I think the thing is with Adele was that she was so loved before she lost weight and compared to other artists I don’t remember ever hearing as much hate against her. A lot of people felt like she was ‘one of us’ in the sense that she was blunt, and very British in that respect. She has a fantastic laugh and accent and really owned who she was. She didn’t conform in that sense, but now she has lost weight for whatever personal reasons, has now conformed in the eyes of the media. (Considering her relationship with the media before, I really doubt it was for them.) So, now we celebrate her looks. I don’t recall seeing so many congratulatory messages when she stepped out at the Grammy’s in that (STUNNING) green dress…
Then came in the flood of body shaming. She’s accused of being a bad example if she doesn’t loose weight and a traitor if she does. It still takes me aback. Sometimes it can feel like we really are progressing the discourse of our bodies and then something like this hits and it’s like we haven’t learnt anything at all. We preach self-love, body-confidence all that and whilst there was some celebration of this, it was focused on her ‘glo-up’. Look at this language – it indicates that before this photo, she wasn’t glowing, she wasn’t as happy or (lets be frank) good looking as she is now. Really, apart from her weight, what has changed in her mental and physical appearance that we know for certain? Pretty sure she wore nice dresses, makeup, jewellery etc before. Please, if you have been given a direct explanation of her mental state from the woman herself correct me, but I’m also pretty sure no one has. If the term ‘glo-up’ was referring to an internal one, a) that’s not clear, b) that’s not known for certain and c) that’s not what people meant by using this term in this context.
As I edit this, it also appears that there is a new trend called ‘The Adele Challenge’. Most of the # is filled with comparative images of Adele from 2010 to now but it’s yet another factor of effect that branches out from this. Loosing weight isn’t a TikTok challenge, nor should it be a trend. Developing your mental health, your external and internal feelings isn’t a challenge. In an age where we’re increasingly concerned with mental health and the effects of the media on it, we also don’t seem to help ourselves.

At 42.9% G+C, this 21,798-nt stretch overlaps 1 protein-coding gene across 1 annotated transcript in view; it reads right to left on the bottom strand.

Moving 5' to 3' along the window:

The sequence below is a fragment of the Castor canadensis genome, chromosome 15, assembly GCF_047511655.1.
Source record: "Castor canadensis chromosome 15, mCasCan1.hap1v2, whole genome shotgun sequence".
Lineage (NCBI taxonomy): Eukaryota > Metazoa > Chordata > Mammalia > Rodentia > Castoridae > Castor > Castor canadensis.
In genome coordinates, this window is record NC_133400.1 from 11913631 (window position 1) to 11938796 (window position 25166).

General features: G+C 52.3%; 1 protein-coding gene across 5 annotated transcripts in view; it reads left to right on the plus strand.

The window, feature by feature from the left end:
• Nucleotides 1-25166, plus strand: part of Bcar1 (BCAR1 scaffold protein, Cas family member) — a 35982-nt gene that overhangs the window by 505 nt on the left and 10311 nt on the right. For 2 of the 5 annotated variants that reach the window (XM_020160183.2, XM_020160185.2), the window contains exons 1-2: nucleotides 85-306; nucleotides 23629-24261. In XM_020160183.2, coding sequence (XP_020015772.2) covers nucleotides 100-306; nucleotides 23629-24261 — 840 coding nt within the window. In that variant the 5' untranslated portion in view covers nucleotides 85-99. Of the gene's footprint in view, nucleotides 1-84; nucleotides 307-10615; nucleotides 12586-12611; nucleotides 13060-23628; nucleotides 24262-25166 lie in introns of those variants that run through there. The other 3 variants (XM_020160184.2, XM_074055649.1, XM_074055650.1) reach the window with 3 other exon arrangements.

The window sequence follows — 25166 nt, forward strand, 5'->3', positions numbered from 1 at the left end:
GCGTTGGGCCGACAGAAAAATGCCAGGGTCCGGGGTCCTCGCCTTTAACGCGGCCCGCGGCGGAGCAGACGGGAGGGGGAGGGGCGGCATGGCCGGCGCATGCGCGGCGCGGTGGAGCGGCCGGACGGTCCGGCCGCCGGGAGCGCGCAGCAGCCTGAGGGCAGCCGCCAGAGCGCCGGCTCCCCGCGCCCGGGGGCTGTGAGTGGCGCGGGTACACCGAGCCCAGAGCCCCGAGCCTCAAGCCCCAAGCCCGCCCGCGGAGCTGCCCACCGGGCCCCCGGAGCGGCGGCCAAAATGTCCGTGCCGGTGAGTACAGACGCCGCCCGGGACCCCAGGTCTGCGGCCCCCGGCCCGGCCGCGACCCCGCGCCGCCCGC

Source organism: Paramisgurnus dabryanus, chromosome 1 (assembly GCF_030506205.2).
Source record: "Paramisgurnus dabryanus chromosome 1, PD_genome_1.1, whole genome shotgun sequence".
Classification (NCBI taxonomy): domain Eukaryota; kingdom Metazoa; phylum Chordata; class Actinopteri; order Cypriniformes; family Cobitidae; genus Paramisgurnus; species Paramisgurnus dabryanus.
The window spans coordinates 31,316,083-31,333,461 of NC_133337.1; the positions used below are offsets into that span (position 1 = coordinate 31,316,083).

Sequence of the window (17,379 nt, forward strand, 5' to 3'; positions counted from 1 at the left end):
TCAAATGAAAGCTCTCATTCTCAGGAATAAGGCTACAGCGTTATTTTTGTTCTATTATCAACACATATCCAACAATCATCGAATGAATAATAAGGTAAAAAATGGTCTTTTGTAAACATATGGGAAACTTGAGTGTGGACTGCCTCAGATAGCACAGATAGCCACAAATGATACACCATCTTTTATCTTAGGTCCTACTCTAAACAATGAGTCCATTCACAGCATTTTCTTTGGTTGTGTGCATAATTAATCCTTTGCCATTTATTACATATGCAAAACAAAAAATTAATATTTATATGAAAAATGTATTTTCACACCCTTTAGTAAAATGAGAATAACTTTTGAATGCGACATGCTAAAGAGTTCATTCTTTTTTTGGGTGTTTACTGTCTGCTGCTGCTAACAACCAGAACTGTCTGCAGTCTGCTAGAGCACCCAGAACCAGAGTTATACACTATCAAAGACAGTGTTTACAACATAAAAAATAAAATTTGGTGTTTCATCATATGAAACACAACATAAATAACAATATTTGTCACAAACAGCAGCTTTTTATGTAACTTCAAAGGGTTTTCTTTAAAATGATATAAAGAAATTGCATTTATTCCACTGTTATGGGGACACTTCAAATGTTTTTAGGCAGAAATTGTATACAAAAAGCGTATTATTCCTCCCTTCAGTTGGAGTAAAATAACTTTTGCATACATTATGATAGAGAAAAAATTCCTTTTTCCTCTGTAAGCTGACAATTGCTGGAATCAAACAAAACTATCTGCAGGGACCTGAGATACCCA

The Key Distinction.
Let’s keep this simple. There is a very clear and important distinction we need to make here. If an individual loses weight because it was their choice, their goal and they are happy about that then yes celebration is a good response. However, if we are celebrating weight loss in general, as a public then that is what’s dangerous. Weight loss shouldn’t be celebrated, weight gain shouldn’t be – in general, what can be done with our bodies shouldn’t (need to) be celebrated generally, but should be celebrated by the individual if they want to. But it’s our own nosiness and boredom that leads us to thinking it should, leads us to thinking we have the right to make that judgement call, all headed up and tied in a neat little bow by the media.
What people do with their bodies is perhaps the most personal choice you can make. And yet here we are, all making judgements of one persons very personal decision. What’s more, your motivations and reasoning behind those decisions are key – sometimes intentional, sometimes uncontrollable. We have no idea why Adele lost weight. We have assumed that due to her divorce she’s had a ‘glo-up’ of some sort which we’ve cloaked as a mental, internal ‘glo-up’ but have focused on the external aesthetics of it. But really, we have no idea. We don’t know whether this was down to a personal motivation or an unintentional consequence of going through something like a divorce. So us interpolating, assuming where we shouldn’t, only adds to the multi layered complexity of the debate.
So no, I don’t find Adele posting this ‘inspiring’ because I have literally no context to the photo. I don’t find her weight loss inspiring, despite being on a similar journey myself. Instead, I find her posting this EMPOWERING that she felt happy and confident enough to share her happiness with us all. It’s just a shame we haven’t appreciated that as a public.